I have a short piece in Investment Treaty News, in which I raise some issues related to how a general exceptions clause for investment like the one in the Australia-Korea FTA would work:
First, there is a question as to how such an exception would apply in the investment context. Note the language: “nothing in this Agreement shall be construed to prevent a Party from adopting or enforcing measures.” It could be argued that investment obligations only require compensation, and do not actually prevent any measures. A government can still take the measure; it simply has to pay. So if a government measure violates the rules, and the government has to pay compensation, would that “prevent” a party from adopting or enforcing measures? Presumably, the answer has to be yes, or else the provision would have no meaning. Indeed, even in the WTO context, measures are not “prevented,” as governments are able to maintain measures that violate WTO obligations if they are willing to accept trade retaliation.
Second, the requirement that “such measures are not applied in a manner which would constitute arbitrary or unjustifiable discrimination between investments or between investors” is different than what is used in the GATT context. There, the discrimination at issue is between “countries where the same conditions prevail.” Thus, it is nationality-based discrimination. It is arguably much more difficult to satisfy a standard relying on investor-based discrimination.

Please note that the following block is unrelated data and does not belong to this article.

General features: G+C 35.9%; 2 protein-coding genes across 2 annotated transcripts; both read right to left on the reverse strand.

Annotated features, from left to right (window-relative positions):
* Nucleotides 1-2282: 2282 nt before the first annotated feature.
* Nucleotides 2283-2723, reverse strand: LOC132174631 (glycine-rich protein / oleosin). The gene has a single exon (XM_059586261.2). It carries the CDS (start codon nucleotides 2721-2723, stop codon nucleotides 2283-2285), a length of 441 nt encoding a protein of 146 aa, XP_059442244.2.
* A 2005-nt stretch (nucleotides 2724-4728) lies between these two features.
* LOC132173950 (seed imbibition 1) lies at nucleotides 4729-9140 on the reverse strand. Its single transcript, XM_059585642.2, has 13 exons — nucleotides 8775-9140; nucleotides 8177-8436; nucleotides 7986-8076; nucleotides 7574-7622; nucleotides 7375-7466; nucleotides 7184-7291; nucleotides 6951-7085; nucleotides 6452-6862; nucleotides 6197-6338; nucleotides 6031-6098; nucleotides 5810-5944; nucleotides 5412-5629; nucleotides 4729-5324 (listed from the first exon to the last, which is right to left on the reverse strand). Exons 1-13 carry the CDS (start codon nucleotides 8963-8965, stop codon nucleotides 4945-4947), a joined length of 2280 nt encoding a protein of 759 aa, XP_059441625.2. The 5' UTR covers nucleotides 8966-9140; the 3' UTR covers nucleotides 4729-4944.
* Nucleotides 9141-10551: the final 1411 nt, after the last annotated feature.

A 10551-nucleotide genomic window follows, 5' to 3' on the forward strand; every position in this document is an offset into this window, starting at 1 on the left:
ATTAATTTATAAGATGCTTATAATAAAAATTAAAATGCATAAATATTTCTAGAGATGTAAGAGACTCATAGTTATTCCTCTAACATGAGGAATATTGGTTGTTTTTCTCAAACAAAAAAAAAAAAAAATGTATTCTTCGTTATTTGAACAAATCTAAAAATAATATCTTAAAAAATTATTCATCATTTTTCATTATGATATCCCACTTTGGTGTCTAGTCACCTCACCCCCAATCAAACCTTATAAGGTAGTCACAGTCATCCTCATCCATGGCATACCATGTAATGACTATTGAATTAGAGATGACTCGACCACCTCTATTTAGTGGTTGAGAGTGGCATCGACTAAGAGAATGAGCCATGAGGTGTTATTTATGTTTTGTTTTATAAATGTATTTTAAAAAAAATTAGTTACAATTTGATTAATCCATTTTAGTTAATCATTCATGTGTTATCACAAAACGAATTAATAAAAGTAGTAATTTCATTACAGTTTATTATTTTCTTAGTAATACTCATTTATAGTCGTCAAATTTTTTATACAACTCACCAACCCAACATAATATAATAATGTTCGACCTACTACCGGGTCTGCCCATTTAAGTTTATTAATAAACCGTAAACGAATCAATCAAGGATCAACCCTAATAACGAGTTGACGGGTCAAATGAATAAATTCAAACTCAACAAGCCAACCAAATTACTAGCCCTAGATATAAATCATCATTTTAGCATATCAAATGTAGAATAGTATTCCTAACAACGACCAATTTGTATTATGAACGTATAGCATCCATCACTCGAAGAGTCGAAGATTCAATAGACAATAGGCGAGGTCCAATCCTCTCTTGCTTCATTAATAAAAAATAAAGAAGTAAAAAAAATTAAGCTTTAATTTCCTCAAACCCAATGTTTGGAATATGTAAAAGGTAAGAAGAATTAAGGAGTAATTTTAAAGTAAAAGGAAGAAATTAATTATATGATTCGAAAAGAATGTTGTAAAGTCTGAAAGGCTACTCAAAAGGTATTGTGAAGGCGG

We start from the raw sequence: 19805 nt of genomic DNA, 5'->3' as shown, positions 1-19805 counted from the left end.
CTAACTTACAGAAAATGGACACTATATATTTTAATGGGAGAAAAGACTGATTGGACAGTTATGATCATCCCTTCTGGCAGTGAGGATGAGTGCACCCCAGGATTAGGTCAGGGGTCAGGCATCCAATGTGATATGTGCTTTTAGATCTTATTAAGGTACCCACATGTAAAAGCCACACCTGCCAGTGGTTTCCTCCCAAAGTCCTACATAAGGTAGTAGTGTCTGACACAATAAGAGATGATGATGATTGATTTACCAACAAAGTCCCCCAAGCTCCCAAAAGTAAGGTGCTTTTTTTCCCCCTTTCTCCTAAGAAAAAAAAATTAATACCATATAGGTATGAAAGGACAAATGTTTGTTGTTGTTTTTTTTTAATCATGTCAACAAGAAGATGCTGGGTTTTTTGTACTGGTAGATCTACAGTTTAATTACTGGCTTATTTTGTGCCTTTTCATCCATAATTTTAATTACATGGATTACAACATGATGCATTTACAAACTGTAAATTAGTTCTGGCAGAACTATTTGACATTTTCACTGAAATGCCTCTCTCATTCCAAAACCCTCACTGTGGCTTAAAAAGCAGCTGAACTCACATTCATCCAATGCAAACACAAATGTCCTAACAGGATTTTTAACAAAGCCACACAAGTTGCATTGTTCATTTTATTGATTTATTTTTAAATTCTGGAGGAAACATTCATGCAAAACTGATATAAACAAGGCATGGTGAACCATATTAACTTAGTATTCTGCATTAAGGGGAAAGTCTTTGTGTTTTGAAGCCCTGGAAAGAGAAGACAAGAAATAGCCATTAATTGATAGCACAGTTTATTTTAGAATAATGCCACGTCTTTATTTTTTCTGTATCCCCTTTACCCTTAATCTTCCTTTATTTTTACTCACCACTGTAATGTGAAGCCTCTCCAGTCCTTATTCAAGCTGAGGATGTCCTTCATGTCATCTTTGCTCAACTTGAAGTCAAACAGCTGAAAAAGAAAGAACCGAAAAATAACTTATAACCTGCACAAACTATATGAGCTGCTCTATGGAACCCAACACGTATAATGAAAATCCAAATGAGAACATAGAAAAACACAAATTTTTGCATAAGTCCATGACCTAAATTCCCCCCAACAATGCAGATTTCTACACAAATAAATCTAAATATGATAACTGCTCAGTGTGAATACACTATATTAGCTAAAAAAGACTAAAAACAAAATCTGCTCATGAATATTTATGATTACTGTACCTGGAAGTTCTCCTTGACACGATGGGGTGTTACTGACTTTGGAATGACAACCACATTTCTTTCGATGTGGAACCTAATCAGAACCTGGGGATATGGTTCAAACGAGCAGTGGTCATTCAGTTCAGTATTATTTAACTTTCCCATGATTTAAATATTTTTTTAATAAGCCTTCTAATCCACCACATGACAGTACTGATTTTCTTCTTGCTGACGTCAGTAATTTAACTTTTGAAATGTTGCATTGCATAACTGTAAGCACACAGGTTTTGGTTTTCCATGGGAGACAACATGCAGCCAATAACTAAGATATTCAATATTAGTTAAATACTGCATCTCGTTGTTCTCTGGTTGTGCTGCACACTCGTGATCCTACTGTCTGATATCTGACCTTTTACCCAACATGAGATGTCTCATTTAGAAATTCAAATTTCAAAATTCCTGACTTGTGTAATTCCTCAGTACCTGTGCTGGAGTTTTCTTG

Another question is whether the listed policies are sufficient. Are there additional policy reasons that might eventually be included in such an exception, beyond the four sub-paragraphs listed here? Can those provisions be interpreted broadly enough to cover most policy goals? A classic GATT dispute involved a “luxury tax” in the form of a higher tax rate on expensive automobiles. It is not clear that such a policy would fall within the exceptions in Article 22.1, and thus a broader list of policy exceptions might be useful.
Finally, in the WTO context, the legal obligations are narrow and bounded, for the most part. By contrast, a “fair and equitable treatment” requirement is extremely broad and vague. How would the Article 22.1 exception be applied in that context? When “due process” concerns have led to a violation, can general exceptions of this kind function as an exception? There is no experience with this situation, so the outcome remains to be seen, but there may be some doubt as to whether it will work to soften the impact of such rules.